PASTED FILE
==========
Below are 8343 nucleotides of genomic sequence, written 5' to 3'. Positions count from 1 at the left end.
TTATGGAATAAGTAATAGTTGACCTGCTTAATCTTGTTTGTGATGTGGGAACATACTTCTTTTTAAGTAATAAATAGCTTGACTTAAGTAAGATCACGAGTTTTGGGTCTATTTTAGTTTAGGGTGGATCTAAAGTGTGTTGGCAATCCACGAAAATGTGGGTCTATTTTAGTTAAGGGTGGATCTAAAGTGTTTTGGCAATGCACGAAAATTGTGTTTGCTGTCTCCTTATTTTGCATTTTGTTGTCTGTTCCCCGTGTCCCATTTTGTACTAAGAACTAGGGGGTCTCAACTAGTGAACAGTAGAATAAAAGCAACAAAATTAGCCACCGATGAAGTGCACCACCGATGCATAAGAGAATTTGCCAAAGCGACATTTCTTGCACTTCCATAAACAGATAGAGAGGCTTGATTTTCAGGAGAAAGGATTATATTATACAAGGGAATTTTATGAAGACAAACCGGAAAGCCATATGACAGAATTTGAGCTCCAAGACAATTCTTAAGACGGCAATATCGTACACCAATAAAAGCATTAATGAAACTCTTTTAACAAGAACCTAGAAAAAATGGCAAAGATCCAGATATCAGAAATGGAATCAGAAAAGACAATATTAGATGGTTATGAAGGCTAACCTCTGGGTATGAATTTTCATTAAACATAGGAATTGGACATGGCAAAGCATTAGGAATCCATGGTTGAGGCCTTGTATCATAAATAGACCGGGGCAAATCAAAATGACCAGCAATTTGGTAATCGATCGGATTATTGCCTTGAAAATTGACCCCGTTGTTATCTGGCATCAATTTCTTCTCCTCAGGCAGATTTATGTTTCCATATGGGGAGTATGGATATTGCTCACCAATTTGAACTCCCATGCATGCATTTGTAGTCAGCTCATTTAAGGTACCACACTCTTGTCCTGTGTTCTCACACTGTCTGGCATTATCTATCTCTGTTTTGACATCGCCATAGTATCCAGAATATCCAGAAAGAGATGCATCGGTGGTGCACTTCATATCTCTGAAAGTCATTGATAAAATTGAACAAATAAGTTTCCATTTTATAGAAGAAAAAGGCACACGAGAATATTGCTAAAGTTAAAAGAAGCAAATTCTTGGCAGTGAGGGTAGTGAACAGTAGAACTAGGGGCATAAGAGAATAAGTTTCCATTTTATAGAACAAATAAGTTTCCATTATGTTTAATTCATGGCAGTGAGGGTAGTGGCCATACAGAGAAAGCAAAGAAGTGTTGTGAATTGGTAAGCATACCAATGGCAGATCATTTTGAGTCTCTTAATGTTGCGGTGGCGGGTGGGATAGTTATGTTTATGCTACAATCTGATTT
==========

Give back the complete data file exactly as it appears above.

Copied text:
Below are 8343 nucleotides of genomic sequence, written 5' to 3'. Positions count from 1 at the left end.
TTATGGAATAAGTAATAGTTGACCTGCTTAATCTTGTTTGTGATGTGGGAACATACTTCTTTTTAAGTAATAAATAGCTTGACTTAAGTAAGATCACGAGTTTTGGGTCTATTTTAGTTTAGGGTGGATCTAAAGTGTGTTGGCAATCCACGAAAATGTGGGTCTATTTTAGTTAAGGGTGGATCTAAAGTGTTTTGGCAATGCACGAAAATTGTGTTTGCTGTCTCCTTATTTTGCATTTTGTTGTCTGTTCCCCGTGTCCCATTTTGTACTAAGAACTAGGGGGTCTCAACTAGTGAACAGTAGAATAAAAGCAACAAAATTAGCCACCGATGAAGTGCACCACCGATGCATAAGAGAATTTGCCAAAGCGACATTTCTTGCACTTCCATAAACAGATAGAGAGGCTTGATTTTCAGGAGAAAGGATTATATTATACAAGGGAATTTTATGAAGACAAACCGGAAAGCCATATGACAGAATTTGAGCTCCAAGACAATTCTTAAGACGGCAATATCGTACACCAATAAAAGCATTAATGAAACTCTTTTAACAAGAACCTAGAAAAAATGGCAAAGATCCAGATATCAGAAATGGAATCAGAAAAGACAATATTAGATGGTTATGAAGGCTAACCTCTGGGTATGAATTTTCATTAAACATAGGAATTGGACATGGCAAAGCATTAGGAATCCATGGTTGAGGCCTTGTATCATAAATAGACCGGGGCAAATCAAAATGACCAGCAATTTGGTAATCGATCGGATTATTGCCTTGAAAATTGACCCCGTTGTTATCTGGCATCAATTTCTTCTCCTCAGGCAGATTTATGTTTCCATATGGGGAGTATGGATATTGCTCACCAATTTGAACTCCCATGCATGCATTTGTAGTCAGCTCATTTAAGGTACCACACTCTTGTCCTGTGTTCTCACACTGTCTGGCATTATCTATCTCTGTTTTGACATCGCCATAGTATCCAGAATATCCAGAAAGAGATGCATCGGTGGTGCACTTCATATCTCTGAAAGTCATTGATAAAATTGAACAAATAAGTTTCCATTTTATAGAAGAAAAAGGCACACGAGAATATTGCTAAAGTTAAAAGAAGCAAATTCTTGGCAGTGAGGGTAGTGAACAGTAGAACTAGGGGCATAAGAGAATAAGTTTCCATTTTATAGAACAAATAAGTTTCCATTATGTTTAATTCATGGCAGTGAGGGTAGTGGCCATACAGAGAAAGCAAAGAAGTGTTGTGAATTGGTAAGCATACCAATGGCAGATCATTTTGAGTCTCTTAATGTTGCGGTGGCGGGTGGGATAGTTATGTTTATGCTACAATCTGATTT